Self-care apps to ease the burden for those with chronic illnesses
Researchers at the Centre for Global eHealth Innovation – funded jointly by the University Health Network (UHN) and the University of Toronto – are dialing in solutions to do just that.
The centre is developing intelligent smart phone health apps that are helping those suffering from chronic illnesses self-manage their diseases, so that fewer people end up in the hospital.
It’s a win-win situation, according to Joseph Cafazzo , Lead at the Centre for Global eHealth Innovation and Senior Director, Healthcare Human Factors, University Health Network. Cafazzo points out that hospitals are designed to deal with only the most acute care moments rather than long term diseases requiring constant monitoring. In fact, says Cafazzo, who is also an Assistant Professor in the Faculty of Medicine and Cross-Appointed faculty at the Institute of Biomaterials and Biomedical Engineering (IBBME), as many as 20% of chronically-ill patients are readmitted to hospital within 30 days of discharge–putting an added pressure on an already overburdened system.
Meanwhile, on average, a family physician will spend just 11 minutes with his or her patients, meaning that even those requiring chronic care monitoring are receiving little time with this front-line resource to help manage their disease.
So Cafazzo and his team decided to solve this problem from an end-user perspective: why not put tools into the hands of those with chronic diseases and their primary care givers – tools that will help this population take greater control over their diseases? Why not design intelligent, receptive systems that will help patients self-manage their illnesses and keep them out of the hospital?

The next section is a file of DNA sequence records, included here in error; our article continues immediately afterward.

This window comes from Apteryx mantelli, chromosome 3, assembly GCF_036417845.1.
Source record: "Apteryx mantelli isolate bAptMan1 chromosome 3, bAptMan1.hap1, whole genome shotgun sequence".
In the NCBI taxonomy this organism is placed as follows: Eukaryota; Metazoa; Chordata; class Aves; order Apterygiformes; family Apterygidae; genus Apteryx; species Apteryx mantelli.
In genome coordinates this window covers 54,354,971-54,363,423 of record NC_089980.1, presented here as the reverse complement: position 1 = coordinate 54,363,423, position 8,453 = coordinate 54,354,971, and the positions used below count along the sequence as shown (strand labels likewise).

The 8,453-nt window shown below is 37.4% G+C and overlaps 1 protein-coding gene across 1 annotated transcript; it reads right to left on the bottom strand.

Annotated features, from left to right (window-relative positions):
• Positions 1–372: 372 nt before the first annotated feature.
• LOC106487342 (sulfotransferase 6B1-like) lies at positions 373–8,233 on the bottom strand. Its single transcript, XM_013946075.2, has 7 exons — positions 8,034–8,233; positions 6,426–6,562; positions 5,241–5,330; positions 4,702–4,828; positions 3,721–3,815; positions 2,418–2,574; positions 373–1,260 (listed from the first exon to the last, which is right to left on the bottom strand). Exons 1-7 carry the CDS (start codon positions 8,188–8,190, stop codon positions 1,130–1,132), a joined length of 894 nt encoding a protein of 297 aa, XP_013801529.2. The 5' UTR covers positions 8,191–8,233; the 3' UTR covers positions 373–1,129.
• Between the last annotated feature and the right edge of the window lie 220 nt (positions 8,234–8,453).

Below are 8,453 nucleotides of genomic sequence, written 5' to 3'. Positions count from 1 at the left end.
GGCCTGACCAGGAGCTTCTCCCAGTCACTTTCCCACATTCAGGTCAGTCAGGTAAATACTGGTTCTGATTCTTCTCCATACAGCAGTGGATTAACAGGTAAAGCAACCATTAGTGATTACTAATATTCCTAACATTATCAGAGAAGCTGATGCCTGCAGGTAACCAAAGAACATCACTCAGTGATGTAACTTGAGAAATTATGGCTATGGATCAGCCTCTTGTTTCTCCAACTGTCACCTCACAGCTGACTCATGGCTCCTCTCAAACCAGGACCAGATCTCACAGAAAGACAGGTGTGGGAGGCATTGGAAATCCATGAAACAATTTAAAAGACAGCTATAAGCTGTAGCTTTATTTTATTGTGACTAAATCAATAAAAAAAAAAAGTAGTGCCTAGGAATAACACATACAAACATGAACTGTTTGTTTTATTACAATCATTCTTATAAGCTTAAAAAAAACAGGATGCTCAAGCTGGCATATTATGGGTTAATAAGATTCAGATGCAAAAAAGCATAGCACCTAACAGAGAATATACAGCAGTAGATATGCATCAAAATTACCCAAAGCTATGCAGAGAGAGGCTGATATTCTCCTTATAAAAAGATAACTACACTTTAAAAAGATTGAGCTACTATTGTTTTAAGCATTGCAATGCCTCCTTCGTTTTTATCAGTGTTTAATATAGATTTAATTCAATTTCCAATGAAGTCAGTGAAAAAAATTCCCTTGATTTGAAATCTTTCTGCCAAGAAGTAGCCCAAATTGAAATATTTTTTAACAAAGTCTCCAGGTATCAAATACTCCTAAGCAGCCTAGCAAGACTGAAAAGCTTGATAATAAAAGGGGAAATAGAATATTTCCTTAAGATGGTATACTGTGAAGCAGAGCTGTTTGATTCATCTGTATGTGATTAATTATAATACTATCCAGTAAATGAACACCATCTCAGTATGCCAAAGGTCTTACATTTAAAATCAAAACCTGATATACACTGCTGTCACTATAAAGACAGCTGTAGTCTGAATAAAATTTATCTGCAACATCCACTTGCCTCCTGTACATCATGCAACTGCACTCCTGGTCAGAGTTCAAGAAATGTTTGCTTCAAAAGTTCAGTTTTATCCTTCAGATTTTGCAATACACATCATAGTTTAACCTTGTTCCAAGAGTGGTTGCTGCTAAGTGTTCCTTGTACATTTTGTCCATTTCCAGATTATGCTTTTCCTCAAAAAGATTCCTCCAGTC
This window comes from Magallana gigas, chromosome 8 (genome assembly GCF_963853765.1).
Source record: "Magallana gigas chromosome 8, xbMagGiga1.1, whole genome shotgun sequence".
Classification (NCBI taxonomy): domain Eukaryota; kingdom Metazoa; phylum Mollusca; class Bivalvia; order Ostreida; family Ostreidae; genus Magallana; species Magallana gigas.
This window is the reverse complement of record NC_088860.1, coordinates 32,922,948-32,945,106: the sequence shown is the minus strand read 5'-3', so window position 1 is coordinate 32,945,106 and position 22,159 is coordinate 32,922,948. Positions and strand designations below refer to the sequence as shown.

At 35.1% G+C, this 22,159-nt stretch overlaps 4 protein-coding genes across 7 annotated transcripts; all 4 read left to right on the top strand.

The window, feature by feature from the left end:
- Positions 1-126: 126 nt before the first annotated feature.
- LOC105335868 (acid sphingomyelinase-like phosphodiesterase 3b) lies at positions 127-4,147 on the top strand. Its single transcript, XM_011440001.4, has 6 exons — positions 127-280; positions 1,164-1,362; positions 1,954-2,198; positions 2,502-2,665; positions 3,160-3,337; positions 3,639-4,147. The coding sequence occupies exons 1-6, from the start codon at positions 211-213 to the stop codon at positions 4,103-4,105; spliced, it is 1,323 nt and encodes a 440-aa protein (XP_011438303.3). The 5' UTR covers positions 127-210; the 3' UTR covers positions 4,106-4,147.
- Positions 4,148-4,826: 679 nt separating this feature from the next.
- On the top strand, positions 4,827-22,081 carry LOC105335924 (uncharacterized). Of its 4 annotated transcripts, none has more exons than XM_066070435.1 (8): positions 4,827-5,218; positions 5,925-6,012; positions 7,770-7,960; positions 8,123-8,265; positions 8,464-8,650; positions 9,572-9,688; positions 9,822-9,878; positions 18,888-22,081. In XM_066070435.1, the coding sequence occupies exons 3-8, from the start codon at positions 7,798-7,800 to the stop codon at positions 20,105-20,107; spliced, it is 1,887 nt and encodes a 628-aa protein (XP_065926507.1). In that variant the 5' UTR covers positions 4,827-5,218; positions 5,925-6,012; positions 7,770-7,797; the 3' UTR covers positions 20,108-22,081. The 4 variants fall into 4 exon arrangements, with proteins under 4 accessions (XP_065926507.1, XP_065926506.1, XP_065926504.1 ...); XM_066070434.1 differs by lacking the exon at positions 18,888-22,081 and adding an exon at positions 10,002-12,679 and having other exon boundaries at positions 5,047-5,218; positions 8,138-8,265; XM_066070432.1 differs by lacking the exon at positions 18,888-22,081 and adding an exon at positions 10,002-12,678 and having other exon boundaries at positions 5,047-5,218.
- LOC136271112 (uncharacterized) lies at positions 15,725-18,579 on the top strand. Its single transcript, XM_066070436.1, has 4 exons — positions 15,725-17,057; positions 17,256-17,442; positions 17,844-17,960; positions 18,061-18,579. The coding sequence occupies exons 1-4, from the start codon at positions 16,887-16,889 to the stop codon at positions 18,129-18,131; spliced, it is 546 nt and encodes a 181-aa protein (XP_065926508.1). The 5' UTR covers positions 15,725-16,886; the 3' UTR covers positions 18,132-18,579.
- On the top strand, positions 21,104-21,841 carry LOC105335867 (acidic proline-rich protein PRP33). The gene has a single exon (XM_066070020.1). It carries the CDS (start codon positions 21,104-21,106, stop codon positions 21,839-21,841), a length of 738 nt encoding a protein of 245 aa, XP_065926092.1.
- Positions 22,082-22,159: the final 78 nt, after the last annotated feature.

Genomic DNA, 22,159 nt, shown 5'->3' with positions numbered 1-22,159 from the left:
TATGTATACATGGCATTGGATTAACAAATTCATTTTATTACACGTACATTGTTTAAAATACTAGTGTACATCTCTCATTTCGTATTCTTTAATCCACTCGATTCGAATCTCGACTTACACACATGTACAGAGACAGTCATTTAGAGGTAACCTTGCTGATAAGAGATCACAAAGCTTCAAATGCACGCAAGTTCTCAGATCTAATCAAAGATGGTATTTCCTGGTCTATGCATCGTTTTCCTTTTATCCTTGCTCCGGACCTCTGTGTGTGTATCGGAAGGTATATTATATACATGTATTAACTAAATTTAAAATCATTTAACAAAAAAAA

The answer came in a deceptively simple packaging: the smart phone.
Inspired by a pilot project instituted by Toronto General that allowed patients to self-administer kidney dialysis in their homes, Cafazzo and his team developed Bant, a smart phone application created to help adolescent youth manage their Type 1 Diabetes.
Many teens don’t check their insulin levels while at school, citing reasons such as embarrassment before their peers and the general inefficiency of trying to take, record and send blood sugar readings in school bathrooms or cafeterias.
“This is an important time for kids to learn to self-regulate their disease,” explains Cafazzo, who while developing the app discovered that many adolescents were “tired of simply being data collectors,” and instead wanted more decision-making power regarding the management of their disease.
Cell phones were an easy choice for Cafazzo to start with since many of the kids would both have and be familiar with the technology. But the team knew that an app to help youth monitor their health couldn’t simply be a logbook of reading times and levels, but needed to be dynamic, interactive, and rewarding.